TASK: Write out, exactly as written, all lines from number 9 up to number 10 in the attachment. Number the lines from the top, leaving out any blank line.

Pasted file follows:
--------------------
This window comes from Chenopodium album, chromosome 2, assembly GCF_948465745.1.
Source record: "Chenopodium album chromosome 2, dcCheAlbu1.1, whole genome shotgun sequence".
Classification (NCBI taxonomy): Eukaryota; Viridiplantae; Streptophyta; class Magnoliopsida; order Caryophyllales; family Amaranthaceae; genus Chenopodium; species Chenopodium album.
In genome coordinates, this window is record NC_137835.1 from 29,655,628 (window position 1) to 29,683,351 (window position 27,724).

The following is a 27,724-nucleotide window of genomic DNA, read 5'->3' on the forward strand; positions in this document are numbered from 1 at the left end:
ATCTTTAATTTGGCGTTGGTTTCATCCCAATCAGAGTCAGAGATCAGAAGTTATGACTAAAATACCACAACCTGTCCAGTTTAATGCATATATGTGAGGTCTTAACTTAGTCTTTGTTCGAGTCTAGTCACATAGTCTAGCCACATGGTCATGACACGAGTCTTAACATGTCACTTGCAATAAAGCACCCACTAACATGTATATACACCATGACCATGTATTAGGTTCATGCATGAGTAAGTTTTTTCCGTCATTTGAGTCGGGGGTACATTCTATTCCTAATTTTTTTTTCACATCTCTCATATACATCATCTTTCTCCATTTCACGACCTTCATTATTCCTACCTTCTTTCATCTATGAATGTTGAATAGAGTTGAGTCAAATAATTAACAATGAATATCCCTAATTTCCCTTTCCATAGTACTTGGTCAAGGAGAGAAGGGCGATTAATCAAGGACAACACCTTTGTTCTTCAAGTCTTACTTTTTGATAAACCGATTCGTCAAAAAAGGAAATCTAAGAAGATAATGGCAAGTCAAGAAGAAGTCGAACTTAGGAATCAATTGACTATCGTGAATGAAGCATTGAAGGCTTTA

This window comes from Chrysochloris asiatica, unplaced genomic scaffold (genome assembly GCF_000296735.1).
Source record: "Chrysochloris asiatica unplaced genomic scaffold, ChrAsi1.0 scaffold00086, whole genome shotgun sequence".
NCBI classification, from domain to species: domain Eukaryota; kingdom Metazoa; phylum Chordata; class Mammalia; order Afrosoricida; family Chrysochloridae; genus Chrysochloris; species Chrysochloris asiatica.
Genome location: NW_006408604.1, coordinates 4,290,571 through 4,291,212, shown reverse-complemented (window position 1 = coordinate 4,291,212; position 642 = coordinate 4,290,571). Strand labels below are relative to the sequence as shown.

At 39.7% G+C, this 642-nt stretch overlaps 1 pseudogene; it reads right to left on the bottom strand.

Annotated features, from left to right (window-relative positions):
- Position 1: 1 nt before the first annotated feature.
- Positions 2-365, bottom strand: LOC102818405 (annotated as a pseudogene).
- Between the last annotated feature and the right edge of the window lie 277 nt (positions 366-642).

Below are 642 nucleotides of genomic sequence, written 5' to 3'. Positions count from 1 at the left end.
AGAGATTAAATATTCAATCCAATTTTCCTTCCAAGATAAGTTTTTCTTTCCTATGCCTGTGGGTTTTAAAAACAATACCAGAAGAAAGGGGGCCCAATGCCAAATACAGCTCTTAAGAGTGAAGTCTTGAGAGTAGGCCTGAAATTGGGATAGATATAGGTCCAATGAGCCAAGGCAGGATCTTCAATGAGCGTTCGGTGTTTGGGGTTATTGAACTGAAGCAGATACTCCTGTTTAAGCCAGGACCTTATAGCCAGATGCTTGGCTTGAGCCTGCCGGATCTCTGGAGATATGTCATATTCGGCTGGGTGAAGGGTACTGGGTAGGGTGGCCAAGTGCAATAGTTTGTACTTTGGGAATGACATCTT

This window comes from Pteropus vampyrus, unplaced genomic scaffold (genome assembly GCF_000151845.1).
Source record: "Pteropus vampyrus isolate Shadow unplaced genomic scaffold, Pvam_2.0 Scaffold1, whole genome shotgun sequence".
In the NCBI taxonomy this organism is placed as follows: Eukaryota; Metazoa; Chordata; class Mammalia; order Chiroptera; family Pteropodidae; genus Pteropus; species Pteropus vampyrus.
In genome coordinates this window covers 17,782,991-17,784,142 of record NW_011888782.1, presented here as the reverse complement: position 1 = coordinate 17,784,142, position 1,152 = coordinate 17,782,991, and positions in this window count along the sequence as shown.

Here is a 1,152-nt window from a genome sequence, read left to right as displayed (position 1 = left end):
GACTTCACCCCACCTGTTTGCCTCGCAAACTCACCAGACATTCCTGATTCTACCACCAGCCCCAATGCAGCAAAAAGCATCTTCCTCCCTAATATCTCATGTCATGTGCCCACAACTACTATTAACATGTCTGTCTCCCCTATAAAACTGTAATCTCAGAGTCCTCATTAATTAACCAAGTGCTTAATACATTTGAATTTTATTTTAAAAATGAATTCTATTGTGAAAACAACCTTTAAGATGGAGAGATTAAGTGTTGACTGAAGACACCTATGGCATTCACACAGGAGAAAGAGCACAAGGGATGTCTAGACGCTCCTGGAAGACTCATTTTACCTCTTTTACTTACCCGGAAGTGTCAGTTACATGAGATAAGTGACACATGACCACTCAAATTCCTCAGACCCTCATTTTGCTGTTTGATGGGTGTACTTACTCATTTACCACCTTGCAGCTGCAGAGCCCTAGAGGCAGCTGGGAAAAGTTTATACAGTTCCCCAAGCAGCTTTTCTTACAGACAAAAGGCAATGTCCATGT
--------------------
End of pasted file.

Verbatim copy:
NCBI classification, from domain to species: domain Eukaryota; kingdom Metazoa; phylum Chordata; class Mammalia; order Afrosoricida; family Chrysochloridae; genus Chrysochloris; species Chrysochloris asiatica.
Genome location: NW_006408604.1, coordinates 4,290,571 through 4,291,212, shown reverse-complemented (window position 1 = coordinate 4,291,212; position 642 = coordinate 4,290,571). Strand labels below are relative to the sequence as shown.